Charter Says Fixed Wireless Was a Factor in Q2 Broadband Subscriber Declines

Charter Spectrum cable technician
Charter experienced its first-ever broadband customer loss in Q2 of 2022. (Image credit: Charter)

Charter Communications chief financial officer Jessica Fischer kind of acknowledged the impact of fixed wireless access competition on broadband subscriber growth Wednesday, telling the audience at an industry conference he technology was one of four factors that led to the cable operator’s first-ever broadband customer loss in Q2.

Charter Communications CFO Jessica Fischer

Jessica Fischer (Image credit: Charter)

Charter lost about 21,000 broadband customers in the second quarter, one of several cable operators that experienced actual declines in that segment after months of slow growth. According to Leichtman Research Group, cable operators lost about 60,000 broadband customers in Q2.  Analysts had been predicting a slowdown in broadband subscriptions for months, but didn’t expect growth to go negative so soon. 

At the Bank of America Securities Media, Communications & Entertainment conference Wednesday, Fischer said Q2 performance was impacted by four factors: sluggish new home growth, seasonality, fixed wireless competition, and fiber overbuilds.

"I think we have to acknowledge that there is a new competitor in the market in the form of fixed wireless," Fischer said. 

Fischer was quick to clarify that the impact from fixed wireless was more due to customers who may have chosen Charter broadband had FWA technology not been available, rather than existing Charter customers switching providers. And she said she doesn’t anticipate that impact to last long. 

“We expect those customers to come back to us over the long term,” Fischer said. 

Also: Fixed Wireless Will Temper Q1 Broadband Slowdown, Analyst Says 

But the fact that a senior cable executive has actually acknowledged the impact of fixed wireless service on their own wireline offerings is kind of a big deal. In the past, most top cable executives have dismissed the technology as either targeting customers cable has ignored — food trucks and such — or that it has had little to no impact at all. 

In July, Comcast chairman and CEO Brian Roberts, after the company reported flat Q2 broadband growth, was a little less dismissive of fixed wireless’ effect than he had been in the past, adding that although the technology “had no discernible impact” on Q2 performance, its early growth appeared to be a contributor to lower connect activity. But he still stressed that FWA is a poor substitute for cable broadband, with slower speeds and less reliability.  

Also: Fixed Wireless Could Add 10 Million Subscribers by 2027, Analyst Says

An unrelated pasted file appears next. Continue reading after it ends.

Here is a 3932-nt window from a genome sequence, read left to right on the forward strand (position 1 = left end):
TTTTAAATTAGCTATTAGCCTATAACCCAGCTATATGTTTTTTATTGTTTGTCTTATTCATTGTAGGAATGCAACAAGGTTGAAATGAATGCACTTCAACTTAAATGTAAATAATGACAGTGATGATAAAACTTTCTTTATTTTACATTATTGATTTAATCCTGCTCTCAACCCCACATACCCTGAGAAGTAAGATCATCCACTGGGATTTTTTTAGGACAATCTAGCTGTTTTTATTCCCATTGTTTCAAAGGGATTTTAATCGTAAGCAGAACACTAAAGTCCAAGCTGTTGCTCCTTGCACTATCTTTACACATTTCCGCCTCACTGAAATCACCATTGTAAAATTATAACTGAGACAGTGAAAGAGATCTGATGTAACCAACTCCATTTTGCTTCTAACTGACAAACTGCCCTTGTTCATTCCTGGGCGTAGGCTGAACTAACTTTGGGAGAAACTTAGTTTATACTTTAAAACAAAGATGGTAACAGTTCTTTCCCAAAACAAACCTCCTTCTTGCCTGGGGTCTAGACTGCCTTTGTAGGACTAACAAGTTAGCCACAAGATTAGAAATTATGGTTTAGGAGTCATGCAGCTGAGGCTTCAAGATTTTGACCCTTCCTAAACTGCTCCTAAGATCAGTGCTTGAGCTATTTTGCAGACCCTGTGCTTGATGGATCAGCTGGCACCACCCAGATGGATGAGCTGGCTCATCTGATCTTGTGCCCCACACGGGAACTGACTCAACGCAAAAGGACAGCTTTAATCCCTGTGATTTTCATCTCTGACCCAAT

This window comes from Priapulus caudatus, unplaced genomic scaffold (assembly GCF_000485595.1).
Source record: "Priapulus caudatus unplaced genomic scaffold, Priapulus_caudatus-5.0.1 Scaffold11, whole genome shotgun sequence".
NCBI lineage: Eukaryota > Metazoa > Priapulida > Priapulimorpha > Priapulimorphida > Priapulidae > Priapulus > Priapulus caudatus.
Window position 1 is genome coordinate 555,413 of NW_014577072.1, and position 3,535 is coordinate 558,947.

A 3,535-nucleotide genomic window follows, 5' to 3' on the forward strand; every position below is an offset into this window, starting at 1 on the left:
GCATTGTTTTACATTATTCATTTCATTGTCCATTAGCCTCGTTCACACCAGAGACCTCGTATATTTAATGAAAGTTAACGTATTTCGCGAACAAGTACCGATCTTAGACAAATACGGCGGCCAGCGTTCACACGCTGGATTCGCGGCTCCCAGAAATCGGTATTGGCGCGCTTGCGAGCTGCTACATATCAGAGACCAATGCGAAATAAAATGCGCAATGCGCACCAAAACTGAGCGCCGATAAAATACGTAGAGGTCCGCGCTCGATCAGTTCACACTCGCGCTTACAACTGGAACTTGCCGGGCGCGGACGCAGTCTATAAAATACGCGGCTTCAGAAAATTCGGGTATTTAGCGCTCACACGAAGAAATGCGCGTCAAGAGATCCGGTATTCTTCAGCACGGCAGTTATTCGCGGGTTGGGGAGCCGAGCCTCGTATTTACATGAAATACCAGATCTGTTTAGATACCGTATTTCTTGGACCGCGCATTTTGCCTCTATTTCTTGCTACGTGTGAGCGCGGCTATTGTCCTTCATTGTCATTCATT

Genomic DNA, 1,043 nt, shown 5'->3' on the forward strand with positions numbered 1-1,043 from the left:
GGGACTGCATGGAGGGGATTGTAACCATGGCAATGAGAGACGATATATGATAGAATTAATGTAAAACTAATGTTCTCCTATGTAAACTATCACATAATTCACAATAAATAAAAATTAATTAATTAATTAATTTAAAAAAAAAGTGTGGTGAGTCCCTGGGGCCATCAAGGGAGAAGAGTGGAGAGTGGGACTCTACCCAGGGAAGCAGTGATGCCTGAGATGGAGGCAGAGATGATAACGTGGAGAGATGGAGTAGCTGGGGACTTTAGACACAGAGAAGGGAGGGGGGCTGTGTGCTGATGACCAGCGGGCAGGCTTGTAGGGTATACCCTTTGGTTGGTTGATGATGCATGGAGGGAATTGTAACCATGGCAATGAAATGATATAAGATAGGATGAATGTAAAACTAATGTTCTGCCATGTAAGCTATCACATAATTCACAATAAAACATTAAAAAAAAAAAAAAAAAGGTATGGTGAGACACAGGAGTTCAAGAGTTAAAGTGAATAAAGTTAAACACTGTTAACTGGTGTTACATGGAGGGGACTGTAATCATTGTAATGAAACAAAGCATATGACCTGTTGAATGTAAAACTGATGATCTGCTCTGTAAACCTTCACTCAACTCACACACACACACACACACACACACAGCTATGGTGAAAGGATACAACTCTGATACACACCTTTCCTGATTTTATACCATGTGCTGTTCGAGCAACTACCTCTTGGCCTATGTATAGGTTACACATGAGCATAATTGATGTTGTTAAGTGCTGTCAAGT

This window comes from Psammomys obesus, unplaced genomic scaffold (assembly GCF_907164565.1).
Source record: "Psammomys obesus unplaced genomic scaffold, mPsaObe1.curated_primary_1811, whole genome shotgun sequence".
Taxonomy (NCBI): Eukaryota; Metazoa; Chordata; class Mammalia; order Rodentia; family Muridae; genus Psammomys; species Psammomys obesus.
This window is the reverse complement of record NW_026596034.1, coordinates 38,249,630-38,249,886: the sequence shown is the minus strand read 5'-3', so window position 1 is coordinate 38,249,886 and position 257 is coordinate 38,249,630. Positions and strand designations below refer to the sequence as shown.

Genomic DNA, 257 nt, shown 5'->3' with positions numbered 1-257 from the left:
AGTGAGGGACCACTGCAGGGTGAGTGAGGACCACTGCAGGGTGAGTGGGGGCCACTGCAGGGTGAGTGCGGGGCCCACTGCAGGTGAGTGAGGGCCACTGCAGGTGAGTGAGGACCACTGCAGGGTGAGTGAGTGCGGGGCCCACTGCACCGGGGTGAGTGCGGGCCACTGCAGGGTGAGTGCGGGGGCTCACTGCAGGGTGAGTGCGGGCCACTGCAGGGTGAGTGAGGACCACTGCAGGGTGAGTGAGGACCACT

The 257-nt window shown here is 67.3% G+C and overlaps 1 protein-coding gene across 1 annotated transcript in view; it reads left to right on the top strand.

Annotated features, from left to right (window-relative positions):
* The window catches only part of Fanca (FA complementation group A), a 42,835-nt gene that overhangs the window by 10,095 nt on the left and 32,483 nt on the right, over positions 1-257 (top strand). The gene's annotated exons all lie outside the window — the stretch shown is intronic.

Fixed wireless has been available for a while, but the service has been hampered in the past by slow speeds — while the technology is capable of reaching up to 1 Gigabit per second, most offerings are in the 5 Megabit per second to 50 Mbps range, according to BroadbandNow. That compares to top speeds of 10 Gbps for cable, with some companies offering minimum speeds of 300 Mbps. While 5G has increased speeds and reliability for FWA service — T-Mobile, which added about 565,000 FWA customers in Q2, claims typical fixed wireless speeds of 33 Mbps to182 Mbps — it still lags cable broadband, a fact Fischer believes will keep cable in the high-speed driver seat for at least a while.

Also: Cable’s Broadband Slowdown: Saturation or Share Loss?

“It might be a more robust offering than the offerings that have previously been available in terms of fixed wireless,” Fischer said of 5G, “but in terms of speed and reliability, sort of being able to consistently deliver broadband speeds to customer  in a way that is going to meet the needs of the market, I think it’s still not there.”

Fischer said offering competitive fixed wireless requires the construction of a lot of fiber between radio sites, something she hasn’t seen a lot of telcos committing to. 

“The best wireless networks have a lot of wires,” she said. “As a sale of additional capacity on their networks that works temporarily, I think it’s fine. In the long term, I think that those customers end up being our customers.” ■

Mike Farrell

Mike Farrell is senior content producer, finance for Multichannel News/B+C, covering finance, operations and M&A at cable operators and networks across the industry. He joined Multichannel News in September 1998 and has written about major deals and top players in the business ever since. He also writes the On The Money blog, offering deeper dives into a wide variety of topics including, retransmission consent, regional sports networks,and streaming video. In 2015 he won the Jesse H. Neal Award for Best Profile, an in-depth look at the Syfy Network’s Sharknado franchise and its impact on the industry.